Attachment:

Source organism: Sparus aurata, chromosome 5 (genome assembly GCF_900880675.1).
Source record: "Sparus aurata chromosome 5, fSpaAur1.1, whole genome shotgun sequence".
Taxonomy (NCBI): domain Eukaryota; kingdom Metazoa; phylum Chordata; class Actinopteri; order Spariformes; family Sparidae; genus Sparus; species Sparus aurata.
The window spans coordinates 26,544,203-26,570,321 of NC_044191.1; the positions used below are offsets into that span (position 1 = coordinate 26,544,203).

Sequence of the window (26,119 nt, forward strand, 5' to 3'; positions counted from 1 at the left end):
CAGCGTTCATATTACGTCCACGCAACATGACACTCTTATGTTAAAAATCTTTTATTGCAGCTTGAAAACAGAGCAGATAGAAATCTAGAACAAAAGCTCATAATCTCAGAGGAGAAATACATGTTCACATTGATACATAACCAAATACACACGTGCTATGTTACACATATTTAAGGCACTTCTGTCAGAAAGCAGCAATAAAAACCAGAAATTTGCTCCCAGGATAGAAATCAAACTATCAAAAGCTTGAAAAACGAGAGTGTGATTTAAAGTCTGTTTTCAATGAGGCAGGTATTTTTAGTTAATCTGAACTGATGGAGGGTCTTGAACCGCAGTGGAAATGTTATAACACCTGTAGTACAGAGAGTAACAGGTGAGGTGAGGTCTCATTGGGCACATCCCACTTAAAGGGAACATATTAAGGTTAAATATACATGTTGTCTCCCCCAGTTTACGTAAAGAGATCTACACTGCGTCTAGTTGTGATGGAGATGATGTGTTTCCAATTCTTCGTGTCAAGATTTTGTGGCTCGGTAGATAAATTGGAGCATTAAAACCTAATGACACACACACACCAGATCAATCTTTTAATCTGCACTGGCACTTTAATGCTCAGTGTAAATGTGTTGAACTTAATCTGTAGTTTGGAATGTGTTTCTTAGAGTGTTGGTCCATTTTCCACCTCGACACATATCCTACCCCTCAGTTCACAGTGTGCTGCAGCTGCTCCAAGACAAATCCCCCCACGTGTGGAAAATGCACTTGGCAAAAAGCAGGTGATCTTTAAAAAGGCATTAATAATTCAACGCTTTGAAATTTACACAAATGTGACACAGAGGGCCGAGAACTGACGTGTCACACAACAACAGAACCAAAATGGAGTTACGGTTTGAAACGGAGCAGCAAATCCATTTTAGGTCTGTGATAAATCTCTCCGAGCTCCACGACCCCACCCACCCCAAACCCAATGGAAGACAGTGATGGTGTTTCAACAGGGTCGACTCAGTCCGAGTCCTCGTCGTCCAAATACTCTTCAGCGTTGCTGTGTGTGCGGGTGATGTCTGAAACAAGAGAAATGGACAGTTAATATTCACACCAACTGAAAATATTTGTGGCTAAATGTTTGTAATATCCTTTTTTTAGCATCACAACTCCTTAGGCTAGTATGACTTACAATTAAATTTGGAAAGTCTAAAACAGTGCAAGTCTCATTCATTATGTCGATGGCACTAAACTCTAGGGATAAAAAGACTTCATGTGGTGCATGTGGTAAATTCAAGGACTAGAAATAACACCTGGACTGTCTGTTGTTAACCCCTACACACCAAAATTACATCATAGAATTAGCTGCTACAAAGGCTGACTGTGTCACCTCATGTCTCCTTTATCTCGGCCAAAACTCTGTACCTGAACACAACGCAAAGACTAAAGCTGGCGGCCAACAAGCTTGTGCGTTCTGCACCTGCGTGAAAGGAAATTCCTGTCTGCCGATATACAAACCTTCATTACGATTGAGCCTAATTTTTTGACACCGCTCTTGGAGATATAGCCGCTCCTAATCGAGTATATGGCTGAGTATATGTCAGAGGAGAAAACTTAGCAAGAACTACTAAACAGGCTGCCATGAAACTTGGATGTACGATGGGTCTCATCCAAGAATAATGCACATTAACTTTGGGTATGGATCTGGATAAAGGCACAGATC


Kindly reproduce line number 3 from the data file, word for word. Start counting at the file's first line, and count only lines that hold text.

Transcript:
Taxonomy (NCBI): domain Eukaryota; kingdom Metazoa; phylum Chordata; class Actinopteri; order Spariformes; family Sparidae; genus Sparus; species Sparus aurata.